cause diarrhoea to worsen. Additionally, fruit juice is low
in electrolytes (with sodium concentrations of 1 - 3 mEq/L)
compared to oral electrolyte solutions (which contain 40 -
45 mEq/L). As a replacement for fluid losses, juice may predispose
infants to development of hyponatremia.
- is more than adequate in intakes of 120-180ml
per day (if well tolerated). Infants can be encouraged to
consume whole fruits that are mashed or pureed.
- should be given only to infants who
can drink from a cup. Teeth begin to erupt at approximately
6 months of age, and prolonged exposure of the teeth to the
sugars in fruit juice has been associated with the development
of dental caries.15
Other health concerns
related to fruit juice consumption:
Fruit juice has been shown to account for 50% of all
fruit servings consumed by children aged 2 through 18 years,
and 1/3 of all fruits and vegetables consumed by preschoolers.
With the increase in fruit juice consumption, there has been
an overall decline in milk intake, which is a cause for concern,
as milk is the major source of calcium in the diet. It was found
that 11% of healthy preschoolers consumed > or = 375ml/day
of fruit juice, which is considered excessive. Excess fruit
juice consumption has been reported as a contributing factor
to nonorganic failure to thrive and to decreased stature. In
other children, excessive fruit juice consumption has been associated
with an increased caloric intake and obesity.9
||compiled by Karen du Plessis B.Sc. Diet.
Food & Allergy Consulting & Testing Services (FACTS)
PO Box 565
E. Comments by
Chronic diarrhoea is a common complaint
in children. Often no cause is found despite extensive medical
investigations. In very young children soy and milk allergy
may be suspected or alternatively, lactose intolerance.
I see a number of adults and children, where a restriction
of dairy and soy products has not led to a resolution
of diarrhoea. Usually a careful history reveals an overconsumption
of hyperosmolar fluids, diet sweets, sweets, fruit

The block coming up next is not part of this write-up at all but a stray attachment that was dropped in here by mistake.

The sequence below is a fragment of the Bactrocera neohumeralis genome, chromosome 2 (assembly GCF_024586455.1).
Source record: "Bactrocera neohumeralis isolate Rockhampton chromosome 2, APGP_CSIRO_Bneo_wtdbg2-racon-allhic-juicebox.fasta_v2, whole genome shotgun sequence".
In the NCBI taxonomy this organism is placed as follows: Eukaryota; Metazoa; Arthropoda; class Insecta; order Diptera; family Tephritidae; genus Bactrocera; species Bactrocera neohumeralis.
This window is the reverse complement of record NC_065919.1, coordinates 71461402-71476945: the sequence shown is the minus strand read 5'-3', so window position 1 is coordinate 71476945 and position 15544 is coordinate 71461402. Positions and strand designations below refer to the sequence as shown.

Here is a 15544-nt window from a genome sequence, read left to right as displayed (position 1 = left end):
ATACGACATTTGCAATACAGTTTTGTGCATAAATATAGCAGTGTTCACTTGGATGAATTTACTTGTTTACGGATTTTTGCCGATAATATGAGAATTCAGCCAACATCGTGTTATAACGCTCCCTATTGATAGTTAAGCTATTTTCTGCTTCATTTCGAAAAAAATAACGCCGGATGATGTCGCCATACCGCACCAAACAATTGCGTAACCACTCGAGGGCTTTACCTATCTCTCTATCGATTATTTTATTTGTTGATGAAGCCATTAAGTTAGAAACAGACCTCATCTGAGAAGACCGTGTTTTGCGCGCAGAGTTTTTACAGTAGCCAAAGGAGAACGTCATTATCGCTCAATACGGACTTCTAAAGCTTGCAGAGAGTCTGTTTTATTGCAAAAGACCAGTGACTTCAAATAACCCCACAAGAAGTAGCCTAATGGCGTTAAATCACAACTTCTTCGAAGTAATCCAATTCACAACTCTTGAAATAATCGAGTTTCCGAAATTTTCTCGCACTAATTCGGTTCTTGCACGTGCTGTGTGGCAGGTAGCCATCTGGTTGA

leathers or fruit. In some cases food intolerances
(histamine, salicylates) may play a role. In fructose
intolerance the first stools of the day are usually
formed and night-time diarrhoea is uncommon. When re-introducing
fructose into the diet, it is always an idea to challenge
in the pure form to establish a tolerance threshold. Should
there be no response to a low fructose diet, it can
be assumed that other food intolerances need to be investigated.
– Sabine Spiesser
case report demonstrates clearly that one should pay careful
attention to a patient’s history, and illustrates how modifying
an allergic child’s diet may have adverse consequences,
even if an ostensibly “healthy” food is the replacement.
- Dr. Harris Steinman
Prof Janice Joneja Ph. D.
Sabine Spiesser B.Sc. Dip. Ther. Diet.
Dr. Harris Steinman M.B.Ch.B.
For more information on this
subject and other allergy and intolerance related topics, visit:
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1. David TJ. Food and Food additive intolerance in childhood. Blackwell Scientific Publications, Oxford, 1993.
2. Gotze H, Mahdi A. Fructose malabsorption and dysfunctional gastrointestinal manifestations. Monatsschr Kinderheilkd 1993;141(4):276.
3. Talal AH, Murray JA. Acute and chronic diarrhea. How to keep laboratory testing to a minimum. Postgrad Med 1994;96(3):30-2.
4. Hyams JS, Leichtner AM. Apple juice. An unappreciated cause of chronic diarrhea. Am J Dis Child 1985;139(5):503-5.
5. Mahan LK, Escott-Stump S. Krause's Food, Nutrition and Diet Therapy 10th edition. W.B. Saunders Company, Philadelphia Pennsylvania USA, 2000.
6. M Gracey, N Kretchmer, R Ettore. Nestle Nutrition Workshop Series Vol 25. Sugars in Nutrition. Raven Press, New York, 1991.
7. Lifshitz F, Ament ME, Kleinman RE, et al. Role of juice carbohydrate malabsorption in chronic nonspecific diarrhea in children. J Pediatr 1992;120(5):825-9.
8. Smith MM, Davis M, Chasalow FI, Lifshitz F. Carbohydrate absorption from fruit juice in young children. Pediatrics 1995;95(3):340-4.
9. Dennison BA. Fruit juice consumption by infants and children: a review. J Am Coll Nutr 1996;15(5 Suppl):4S-11S.
10. Hoekstra JH, van den Aker JH, Ghoos YF, et al. Fluid intake and industrial processing in apple juice induced chronic non-specific diarrhoea. Arch Dis Child 1995;73(2):126-30.
11. Hyams JS, Etienne NL, Leichtner AM, Theuer RC. Carbohydrate malabsorption following fruit juice ingestion in young children. Pediatrics 1988;82(1):64-8.